Colour Recognition 

Have you ever thought how confusing colours are to a child? 

We accept the many shades of red, of green, of blue but try to look at it through the eyes of a child and you will be surprised! 

We also generalise when describing colours. We say that the sky is blue. That grass is green. That roses are red. REALLY??? 

Then of course there are the very subtle differences between the colours.  For example when does green become yellow? 


When does yellow become orange? 


Yes, learning about colours is difficult. It takes time and experience.

It also requires good observational skills. 

Often a child’s experience of colour is largely confined to the toys they play with.  Toys are usually made from plastic or wood and display a solid colour but children also need to experience natural colours. Colours in nature  are hardly ever solid and so walks in the country and by the sea offer wonderful opportunities to learn about the subtle differences of colour. They also improve observational skills.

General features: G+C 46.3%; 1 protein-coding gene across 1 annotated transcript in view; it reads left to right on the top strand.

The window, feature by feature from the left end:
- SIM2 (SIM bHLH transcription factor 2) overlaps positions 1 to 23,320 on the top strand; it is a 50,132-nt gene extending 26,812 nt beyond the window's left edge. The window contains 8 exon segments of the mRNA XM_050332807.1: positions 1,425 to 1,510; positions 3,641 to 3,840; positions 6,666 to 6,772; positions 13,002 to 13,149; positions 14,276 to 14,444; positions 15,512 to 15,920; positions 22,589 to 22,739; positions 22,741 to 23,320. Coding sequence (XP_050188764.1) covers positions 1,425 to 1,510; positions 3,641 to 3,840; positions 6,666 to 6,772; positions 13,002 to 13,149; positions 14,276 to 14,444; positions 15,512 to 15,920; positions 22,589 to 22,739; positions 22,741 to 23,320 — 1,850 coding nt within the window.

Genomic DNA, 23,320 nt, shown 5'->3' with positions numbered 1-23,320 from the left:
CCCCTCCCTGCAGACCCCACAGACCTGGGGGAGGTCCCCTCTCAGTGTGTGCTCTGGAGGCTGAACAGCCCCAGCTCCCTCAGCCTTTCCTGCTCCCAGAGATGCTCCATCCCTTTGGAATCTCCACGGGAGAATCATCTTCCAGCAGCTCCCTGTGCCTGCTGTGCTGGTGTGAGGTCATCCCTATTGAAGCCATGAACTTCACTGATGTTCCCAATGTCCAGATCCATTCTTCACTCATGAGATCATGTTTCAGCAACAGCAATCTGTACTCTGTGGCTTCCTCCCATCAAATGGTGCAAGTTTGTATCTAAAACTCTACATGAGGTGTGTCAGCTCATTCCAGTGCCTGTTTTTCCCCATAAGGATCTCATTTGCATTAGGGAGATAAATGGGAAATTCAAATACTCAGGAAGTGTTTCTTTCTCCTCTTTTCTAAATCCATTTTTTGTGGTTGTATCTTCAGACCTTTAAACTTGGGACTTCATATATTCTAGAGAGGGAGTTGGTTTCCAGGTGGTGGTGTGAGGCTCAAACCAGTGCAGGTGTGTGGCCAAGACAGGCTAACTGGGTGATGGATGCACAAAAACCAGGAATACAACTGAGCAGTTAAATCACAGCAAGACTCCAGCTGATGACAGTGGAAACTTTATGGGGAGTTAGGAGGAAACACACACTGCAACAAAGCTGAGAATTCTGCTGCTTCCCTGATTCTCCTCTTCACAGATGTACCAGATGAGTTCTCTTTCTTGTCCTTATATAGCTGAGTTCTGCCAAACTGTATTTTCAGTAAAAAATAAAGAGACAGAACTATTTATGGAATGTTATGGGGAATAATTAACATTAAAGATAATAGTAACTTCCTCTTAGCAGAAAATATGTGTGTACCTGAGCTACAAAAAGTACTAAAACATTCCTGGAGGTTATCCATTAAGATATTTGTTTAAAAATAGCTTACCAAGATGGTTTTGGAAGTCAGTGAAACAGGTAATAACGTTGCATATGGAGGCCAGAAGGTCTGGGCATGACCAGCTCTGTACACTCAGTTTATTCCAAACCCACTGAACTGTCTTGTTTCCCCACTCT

In this story for young children, ‘Jumble Tuft’ learns that sometimes things are not always as they seem and that we often miss the obvious. 

In Search of Blue

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